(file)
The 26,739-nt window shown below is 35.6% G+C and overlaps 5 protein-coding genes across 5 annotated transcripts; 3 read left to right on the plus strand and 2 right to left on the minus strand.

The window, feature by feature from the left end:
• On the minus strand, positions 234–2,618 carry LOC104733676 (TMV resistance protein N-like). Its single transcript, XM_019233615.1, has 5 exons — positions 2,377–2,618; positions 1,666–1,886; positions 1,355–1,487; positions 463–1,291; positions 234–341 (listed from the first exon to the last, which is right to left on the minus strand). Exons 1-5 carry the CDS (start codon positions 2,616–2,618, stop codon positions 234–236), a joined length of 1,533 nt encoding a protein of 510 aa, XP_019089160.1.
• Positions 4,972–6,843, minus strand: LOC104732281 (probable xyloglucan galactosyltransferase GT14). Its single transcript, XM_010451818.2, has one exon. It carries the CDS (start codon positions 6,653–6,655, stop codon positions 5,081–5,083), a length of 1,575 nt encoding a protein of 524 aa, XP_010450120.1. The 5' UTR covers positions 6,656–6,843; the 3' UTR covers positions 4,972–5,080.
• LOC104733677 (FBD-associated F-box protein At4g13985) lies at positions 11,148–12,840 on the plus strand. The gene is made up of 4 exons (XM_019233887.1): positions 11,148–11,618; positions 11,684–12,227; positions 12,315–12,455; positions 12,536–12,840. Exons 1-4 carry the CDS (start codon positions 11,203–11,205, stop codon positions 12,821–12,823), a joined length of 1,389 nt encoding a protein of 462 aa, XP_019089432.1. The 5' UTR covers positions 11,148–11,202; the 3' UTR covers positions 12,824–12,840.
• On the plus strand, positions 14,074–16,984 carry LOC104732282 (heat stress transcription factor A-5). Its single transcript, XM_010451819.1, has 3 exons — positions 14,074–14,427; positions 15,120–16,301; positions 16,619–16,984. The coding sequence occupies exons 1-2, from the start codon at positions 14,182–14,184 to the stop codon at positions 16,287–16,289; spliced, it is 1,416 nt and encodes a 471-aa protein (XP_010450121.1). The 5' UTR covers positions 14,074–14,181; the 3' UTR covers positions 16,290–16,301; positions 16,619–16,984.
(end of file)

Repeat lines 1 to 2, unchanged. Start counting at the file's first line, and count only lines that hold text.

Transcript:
The 26,739-nt window shown below is 35.6% G+C and overlaps 5 protein-coding genes across 5 annotated transcripts; 3 read left to right on the plus strand and 2 right to left on the minus strand.

The window, feature by feature from the left end: